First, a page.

One notable development is the arrival of FCIreverse. Developed by FCI and Demica, FCIreverse is a plug-and-play platform which enables members of FCI – the global representative body for the factoring and receivables finance Industry – to provide SCF across multiple currencies and jurisdictions.
While FCIreverse is the first solution of its kind, this does follow the established use of third-party technology platforms by corporates to extend beyond the traditional scope of one bank, one buyer and a group of suppliers. Being able to manage all bank funding partners across a single platform brings further simplification opportunities for corporate treasurers. This is not least because the platform provides reach into an extended universe of financial institutions which have long worked together under the FCI organisation.
Going forward, attention should also be paid to the challenges inherent in the supplier on-boarding process. This can often prove a sticking point when it comes to implementing a programme effectively: the costlier and complex the on-boarding process, the less likely it is that suppliers will choose to sign up. Likewise, suppliers which lack the resources needed to comply with time-consuming KYC procedures can fall by the wayside – meaning that programmes may fail to on-board the expected number of suppliers and achieve the desired benefits.
These factors can have a significant impact on the overall success of a SCF programme. Half of the respondents to PwC’s 2017 SCF Barometer, for example, cited the supplier on-boarding process as a key success factor, while 31% flagged it as a bottleneck. At the same time, SCF programmes often focus on a company’s largest suppliers: the PwC research noted that almost half of programmes included 25 or fewer suppliers, while only 28% of programmes were joined by more than 100 suppliers.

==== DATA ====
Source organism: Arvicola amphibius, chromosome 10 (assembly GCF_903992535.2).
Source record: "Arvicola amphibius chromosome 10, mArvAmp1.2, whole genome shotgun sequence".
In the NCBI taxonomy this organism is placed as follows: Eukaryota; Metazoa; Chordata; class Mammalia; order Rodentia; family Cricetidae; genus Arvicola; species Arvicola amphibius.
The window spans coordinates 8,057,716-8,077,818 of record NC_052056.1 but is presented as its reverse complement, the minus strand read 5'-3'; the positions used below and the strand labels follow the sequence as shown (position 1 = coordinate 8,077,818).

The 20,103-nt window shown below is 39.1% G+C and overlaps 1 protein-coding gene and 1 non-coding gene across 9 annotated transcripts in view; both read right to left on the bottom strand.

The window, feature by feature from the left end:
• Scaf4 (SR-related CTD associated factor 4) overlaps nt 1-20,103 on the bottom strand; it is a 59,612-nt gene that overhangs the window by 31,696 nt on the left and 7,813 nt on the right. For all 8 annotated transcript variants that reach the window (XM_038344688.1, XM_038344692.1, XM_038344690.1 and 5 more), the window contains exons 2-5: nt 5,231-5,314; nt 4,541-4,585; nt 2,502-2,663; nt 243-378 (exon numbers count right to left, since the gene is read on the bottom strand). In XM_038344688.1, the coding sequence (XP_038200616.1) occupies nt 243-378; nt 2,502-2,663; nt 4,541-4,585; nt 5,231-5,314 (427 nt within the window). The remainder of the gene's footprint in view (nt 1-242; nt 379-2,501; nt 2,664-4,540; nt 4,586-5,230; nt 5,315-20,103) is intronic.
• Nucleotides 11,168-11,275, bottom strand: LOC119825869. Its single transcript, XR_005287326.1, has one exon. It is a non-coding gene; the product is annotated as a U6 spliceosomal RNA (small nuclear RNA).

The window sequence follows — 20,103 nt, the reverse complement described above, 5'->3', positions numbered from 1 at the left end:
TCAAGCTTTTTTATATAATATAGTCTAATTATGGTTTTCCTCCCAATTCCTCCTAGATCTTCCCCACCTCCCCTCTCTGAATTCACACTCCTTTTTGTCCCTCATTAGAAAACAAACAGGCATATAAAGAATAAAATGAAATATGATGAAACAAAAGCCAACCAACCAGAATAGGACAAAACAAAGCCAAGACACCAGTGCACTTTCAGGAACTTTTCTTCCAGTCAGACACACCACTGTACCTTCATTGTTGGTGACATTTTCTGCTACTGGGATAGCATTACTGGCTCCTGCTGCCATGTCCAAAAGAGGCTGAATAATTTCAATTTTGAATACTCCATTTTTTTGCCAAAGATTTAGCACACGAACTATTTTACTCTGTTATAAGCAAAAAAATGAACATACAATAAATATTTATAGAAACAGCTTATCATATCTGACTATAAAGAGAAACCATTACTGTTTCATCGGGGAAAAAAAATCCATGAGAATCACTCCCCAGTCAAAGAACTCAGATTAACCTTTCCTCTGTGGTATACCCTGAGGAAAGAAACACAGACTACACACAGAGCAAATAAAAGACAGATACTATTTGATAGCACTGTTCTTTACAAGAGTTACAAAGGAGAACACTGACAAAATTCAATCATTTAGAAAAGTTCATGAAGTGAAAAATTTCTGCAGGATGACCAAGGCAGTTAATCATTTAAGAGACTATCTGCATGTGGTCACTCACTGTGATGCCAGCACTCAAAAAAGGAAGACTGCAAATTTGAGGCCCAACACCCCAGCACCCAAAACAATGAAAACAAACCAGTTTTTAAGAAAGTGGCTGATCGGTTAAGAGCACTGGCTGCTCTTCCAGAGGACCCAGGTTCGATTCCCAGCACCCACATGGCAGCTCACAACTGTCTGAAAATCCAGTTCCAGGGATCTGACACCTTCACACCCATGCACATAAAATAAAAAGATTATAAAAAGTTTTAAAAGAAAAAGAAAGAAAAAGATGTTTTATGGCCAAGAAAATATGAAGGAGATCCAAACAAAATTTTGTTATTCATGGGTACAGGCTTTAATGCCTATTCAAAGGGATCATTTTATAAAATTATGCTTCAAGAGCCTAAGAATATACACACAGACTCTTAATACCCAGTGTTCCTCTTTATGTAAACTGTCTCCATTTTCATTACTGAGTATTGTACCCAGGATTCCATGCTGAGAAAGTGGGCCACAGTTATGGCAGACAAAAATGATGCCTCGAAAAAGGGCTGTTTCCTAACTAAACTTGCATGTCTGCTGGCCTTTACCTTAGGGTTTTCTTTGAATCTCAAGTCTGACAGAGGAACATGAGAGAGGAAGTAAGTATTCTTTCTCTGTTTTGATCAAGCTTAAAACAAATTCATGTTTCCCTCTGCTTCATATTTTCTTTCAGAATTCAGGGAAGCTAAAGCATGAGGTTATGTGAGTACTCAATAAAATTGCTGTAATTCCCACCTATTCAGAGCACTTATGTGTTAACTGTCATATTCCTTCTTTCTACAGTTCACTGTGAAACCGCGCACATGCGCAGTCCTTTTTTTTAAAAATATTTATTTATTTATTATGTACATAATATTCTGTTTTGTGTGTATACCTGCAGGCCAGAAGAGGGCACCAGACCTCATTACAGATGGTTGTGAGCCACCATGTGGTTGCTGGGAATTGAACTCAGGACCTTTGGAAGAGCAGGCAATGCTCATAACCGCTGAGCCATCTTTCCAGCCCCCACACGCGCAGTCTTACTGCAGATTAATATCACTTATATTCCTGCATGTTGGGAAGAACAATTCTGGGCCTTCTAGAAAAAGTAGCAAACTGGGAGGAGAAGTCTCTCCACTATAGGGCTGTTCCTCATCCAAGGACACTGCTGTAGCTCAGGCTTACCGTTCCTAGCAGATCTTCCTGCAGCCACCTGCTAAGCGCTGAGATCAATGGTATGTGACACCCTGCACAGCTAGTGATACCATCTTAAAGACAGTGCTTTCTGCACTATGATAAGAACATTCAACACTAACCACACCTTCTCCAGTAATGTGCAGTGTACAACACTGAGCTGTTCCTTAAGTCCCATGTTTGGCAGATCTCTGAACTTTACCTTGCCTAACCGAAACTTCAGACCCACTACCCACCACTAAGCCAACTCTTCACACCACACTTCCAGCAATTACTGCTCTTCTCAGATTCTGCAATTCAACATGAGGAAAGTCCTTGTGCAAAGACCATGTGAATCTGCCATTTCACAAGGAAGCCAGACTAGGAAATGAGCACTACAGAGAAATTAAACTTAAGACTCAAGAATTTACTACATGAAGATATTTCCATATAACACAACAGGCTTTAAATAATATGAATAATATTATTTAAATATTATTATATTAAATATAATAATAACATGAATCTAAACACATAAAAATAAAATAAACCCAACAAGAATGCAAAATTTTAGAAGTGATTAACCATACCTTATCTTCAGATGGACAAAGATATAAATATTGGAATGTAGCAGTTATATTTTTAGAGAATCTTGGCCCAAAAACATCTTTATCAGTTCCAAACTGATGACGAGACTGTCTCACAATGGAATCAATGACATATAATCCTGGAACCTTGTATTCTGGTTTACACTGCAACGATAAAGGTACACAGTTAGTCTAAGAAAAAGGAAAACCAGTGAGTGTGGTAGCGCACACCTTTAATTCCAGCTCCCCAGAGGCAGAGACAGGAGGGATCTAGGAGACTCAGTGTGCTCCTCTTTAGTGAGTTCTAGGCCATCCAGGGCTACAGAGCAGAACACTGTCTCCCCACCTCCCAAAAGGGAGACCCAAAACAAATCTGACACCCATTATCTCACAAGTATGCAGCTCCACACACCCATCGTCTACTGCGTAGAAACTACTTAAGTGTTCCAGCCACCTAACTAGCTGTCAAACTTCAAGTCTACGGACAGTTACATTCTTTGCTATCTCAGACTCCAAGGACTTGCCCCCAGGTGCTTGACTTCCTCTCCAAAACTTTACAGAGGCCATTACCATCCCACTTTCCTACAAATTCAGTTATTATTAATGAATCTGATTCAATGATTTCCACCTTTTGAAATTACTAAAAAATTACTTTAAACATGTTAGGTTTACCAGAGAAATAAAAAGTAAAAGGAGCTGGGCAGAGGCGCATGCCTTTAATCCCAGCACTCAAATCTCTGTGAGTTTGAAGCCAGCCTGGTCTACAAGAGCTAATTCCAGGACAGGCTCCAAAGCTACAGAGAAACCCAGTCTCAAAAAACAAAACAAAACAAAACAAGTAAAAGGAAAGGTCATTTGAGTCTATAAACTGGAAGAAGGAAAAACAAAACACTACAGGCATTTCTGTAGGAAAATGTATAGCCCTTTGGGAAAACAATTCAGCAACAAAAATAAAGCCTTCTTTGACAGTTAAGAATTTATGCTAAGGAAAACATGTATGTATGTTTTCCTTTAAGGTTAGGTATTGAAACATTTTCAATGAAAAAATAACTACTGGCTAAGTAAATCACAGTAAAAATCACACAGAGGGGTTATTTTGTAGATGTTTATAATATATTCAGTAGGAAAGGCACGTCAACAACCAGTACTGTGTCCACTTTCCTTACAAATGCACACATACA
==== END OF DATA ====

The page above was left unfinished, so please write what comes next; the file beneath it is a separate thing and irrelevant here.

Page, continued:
In light of these issues, there is a clear opportunity for SCF programmes to extend their reach to a wider group of suppliers – a goal that can be supported by streamlining the on-boarding process through the use of innovative tools. Efficient supplier on-boarding tools can play a key role in making the benefits of the programme clear to suppliers at the outset and spelling out how they will benefit from the programme. Digital on-boarding tools can also make it straightforward for suppliers to upload the documents needed for KYC checks, while enabling suppliers to sign the necessary documents digitally can also take much of the pain out of the process.
By reducing the complexity of supplier on-boarding, buyers may be able to increase supplier participation levels considerably. Indeed, one of the notable features of FCIreverse is the ability to on-board suppliers transparently and seamlessly across different jurisdictions using established FCI member relationships and Demica’s powerful online supplier on-boarding tool.
Supply chain finance has seen considerable adoption in recent years – but while many large companies are taking advantage of this type of solution, there remains a considerable untapped opportunity where mid-market companies and emerging markets are concerned.
The good news is that initiatives like FCIreverse demonstrate how the power of existing networks can be harnessed to build new collaborative relationships between financial institutions. By taking advantage of these opportunities – and by increasing supplier participation levels via a more efficient on-boarding process – providers will be well positioned to expand the reach of SCF in the coming years.